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Co-produced and recorded at Avast Studios in Seattle by Daughn Gibson and Randall Dunn (Earth, Sunn O))), Jesse Sykes, Tim Hecker, ‘Carnation’ is the third album from singer songwriter Daughn Gibson. While carrying elements of the country music influence of Gibsons first two albums ‘All Hell’ and ‘Me Moan’, ‘Carnation’ is deconstructed by its textural ambience into a much darker vision.


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REVIEWS

Carnation by Daughn Gibson
1 review. Add your own review.
10 people love this record. Be the 11th!
7/10 Clinton Staff review, 27 May 2015

Daughn Gibson is the latest person to decide that the ‘80’s is the way forward. His latest album is chock full of the textured ambient pop that made albums such as Roxy Music’s ‘Avalon’ and Japan’s ‘Tin Drum’ such sleek affairs.

Sometimes it really works such as on album stand out ‘Heaven You Better Come In’ which marries David Sylvian circa ‘Secrets of the Beehive’ with fantastic production touches such as the tremelo’d My Bloody Valentine guitar on the verses which gives a hint of skewed manipulation to the clipped pop. ‘Shatter You Through’ is ‘Hounds of Love’ era Kate Bush right down to the last fairlight synth but pales when compared to the best Kate Bush impersonation this year by the excellent Dutch Uncles. It's sad though to see an artist stretching so far back looking for inspiration without bringing something new to the party and like the Wild Beasts despairing ‘Present Tense‘ its starts plodding pretty quickly. The other influence that becomes crystal clear as the album wears on is the War on Drugs particularly on ‘I Let Him Deal’ with it’s Dire Straits guitar licks and Bryan Ferry crooning yet this careful atmospheric pop launches in the most confused of choruses, one which Adam Granduciel would be far too laid back to attempt. Similarly the arrangement on ‘Shine of the Night’ is too busy and the sax solo is regrettable.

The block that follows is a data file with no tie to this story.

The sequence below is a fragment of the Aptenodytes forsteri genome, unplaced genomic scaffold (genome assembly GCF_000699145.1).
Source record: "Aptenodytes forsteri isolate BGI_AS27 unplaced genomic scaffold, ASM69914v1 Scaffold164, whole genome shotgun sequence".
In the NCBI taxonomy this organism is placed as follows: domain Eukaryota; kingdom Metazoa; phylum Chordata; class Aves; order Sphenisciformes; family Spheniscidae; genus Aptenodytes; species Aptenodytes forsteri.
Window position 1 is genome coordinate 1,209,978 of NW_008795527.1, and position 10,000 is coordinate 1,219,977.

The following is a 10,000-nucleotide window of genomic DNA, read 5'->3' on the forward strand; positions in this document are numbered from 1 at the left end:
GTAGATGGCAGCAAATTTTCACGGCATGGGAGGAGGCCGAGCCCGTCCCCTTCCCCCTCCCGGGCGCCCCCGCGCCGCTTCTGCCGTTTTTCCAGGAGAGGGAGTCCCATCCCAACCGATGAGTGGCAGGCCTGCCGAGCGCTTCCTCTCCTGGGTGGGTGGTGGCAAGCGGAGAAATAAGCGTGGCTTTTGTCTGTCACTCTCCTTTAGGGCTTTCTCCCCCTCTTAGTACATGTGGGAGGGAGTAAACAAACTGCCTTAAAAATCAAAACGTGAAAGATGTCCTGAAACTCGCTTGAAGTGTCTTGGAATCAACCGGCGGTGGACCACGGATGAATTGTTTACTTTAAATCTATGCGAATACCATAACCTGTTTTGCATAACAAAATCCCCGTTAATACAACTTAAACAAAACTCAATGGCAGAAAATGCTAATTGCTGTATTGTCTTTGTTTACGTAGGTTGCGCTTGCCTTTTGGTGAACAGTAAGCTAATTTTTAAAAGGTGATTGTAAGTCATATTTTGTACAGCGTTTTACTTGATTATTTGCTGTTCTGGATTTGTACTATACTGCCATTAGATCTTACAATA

The album does exemplify though how influenced artists are by their contemporaries - they must be constantly watching for what is successful then swiftly repeating the formula. I’ve enjoyed parts of the album - its expensively produced slick rock sometimes hits the target and Gibson’s caramel croon gives the album a bit of class.


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